Is going to a food shelf anything like riding a bike?
Well, if riding a bike makes you feel like a colossal, shameful failure, then yes. Yes, going to a food shelf is EXACTLY like riding a bike. If you stand next to your bike and have a hard time getting on, if you have to picture the faces of your kids and close your eyes and take a deep breath before flopping one leg over the seat and grabbing those handlebars...YES. Totally the same thing.
If I've learned anything over the 8-year long roller coaster ride my kids and I have been on, it's this: never get cocky. Never look around and think, "Yeah. Thank God I never have to do that again." Never assume that you got the all clear from the universe. Because guess what, friends? Shit happens.
Things are so different this time around, and yet it's as if nothing has changed. Yes! I do have a good full-time job. With sick days and full benefits and great hours. Yes! I am getting some child support for the two remaining high school kids. Yes! I do have a little bit in savings this time around. Enough for a car repair or to cover rent for a month if I get tuberculosis or break a leg, not anything crazy like college money or retirement.
On the surface, it all looks manageable. But strap on that snorkel and dive mask and look under the water...you'll see me frantically paddling just to keep my head, and the heads of the people who have looked to me to be their safe zone, above water. It's a reality for me, and for millions of other people. I've written about it in a lighthearted tone before, but here's a secret: it's a scary way to live.
The job? Love it. It is where I am supposed to be, where I am needed and where I fit. I love my boss. I love my coworkers. I love every single one of the kids at my school. I am that person who cheerily greets people at 6 mother effing a.m. with genuine happiness.
However, I am not earning a living wage. Maybe if I was still married and had a spouse making good money it would be enough. Or if I had a roommate or if I lived by myself in a little apartment. But it's not enough to support my family of five. It's not the fault of the school district I work for, they only have so many dollars to pay so many people. This is on me, for not having the education I should have and for not investing the time/energy/money to get it. No, the onus for not having what it takes to earn a proper living is on me. I own this one. I keep thinking "ooh next year will be easier. It will just be me and William and the other three will all be in school and out on their own."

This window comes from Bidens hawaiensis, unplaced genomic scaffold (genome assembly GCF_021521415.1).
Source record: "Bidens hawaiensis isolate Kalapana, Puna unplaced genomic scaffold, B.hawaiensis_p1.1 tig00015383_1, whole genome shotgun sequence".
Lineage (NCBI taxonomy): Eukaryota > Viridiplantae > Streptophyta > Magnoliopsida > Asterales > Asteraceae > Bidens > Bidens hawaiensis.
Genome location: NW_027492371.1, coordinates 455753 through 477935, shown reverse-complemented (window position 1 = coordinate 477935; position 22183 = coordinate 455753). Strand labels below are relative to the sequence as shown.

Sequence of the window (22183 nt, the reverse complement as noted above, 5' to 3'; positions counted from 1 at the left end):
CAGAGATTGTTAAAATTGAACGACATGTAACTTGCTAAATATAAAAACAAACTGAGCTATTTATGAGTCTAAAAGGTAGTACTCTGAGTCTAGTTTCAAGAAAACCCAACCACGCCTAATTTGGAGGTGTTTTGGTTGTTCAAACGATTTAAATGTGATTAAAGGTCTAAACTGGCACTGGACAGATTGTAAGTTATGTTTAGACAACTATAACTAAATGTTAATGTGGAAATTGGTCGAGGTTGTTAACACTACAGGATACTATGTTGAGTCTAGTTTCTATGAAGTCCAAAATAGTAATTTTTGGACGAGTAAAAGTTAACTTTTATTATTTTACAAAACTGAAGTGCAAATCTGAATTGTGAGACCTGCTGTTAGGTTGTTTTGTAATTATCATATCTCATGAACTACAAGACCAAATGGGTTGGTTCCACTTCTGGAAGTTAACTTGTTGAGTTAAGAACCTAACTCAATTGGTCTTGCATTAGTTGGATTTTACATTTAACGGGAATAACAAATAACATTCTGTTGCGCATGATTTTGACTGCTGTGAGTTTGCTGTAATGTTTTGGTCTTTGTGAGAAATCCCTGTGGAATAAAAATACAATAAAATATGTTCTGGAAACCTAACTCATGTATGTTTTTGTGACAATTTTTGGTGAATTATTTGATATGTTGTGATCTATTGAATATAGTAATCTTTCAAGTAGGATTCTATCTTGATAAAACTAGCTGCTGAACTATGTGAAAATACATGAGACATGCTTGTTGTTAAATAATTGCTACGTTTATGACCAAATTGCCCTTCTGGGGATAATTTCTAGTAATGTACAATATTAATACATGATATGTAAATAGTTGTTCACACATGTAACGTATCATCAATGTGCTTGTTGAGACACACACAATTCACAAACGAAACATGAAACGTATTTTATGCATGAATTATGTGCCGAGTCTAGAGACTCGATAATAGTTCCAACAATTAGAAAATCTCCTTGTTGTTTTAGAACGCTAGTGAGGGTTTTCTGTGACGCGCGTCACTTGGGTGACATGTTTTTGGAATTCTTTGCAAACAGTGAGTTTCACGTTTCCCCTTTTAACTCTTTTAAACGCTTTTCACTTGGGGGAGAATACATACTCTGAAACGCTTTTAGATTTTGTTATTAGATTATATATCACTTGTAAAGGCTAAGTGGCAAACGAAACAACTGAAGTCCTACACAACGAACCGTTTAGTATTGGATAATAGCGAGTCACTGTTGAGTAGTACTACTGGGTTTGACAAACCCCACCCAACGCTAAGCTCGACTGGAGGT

And then a kid or two moves back home. Christmas happens. Winter break comes and stays a while. The only other car in the family takes a $1000 dump and is rendered useless because who in the world has $1000 extra to fix a car? The driver's side door handle on my car has been broken for two years and almost every day someone at work jokes with me about it. "LOL Jenny your window is still down and it's snowing! Get that fixed!" and I LOL right back at them and say "Ha! Trying to figure out which month we don't need electricity and food hahahahaha" only I'm not kidding.
The child support? Honey. I'm not going to lie. If it wasn't for those two bank transfers from Secretary every month, I'd be sunk (yes, she pays it). My kids would be sunk. We'd all be sunk like the Titanic and I'd be Rose, all shivery and trying my darnedest to blow that whistle. That said, he still isn't paying what he should be paying. Somehow he's managed to get away with paying an amount that reflects him having the two remaining supportable kids every other weekend and eight weeknights per month.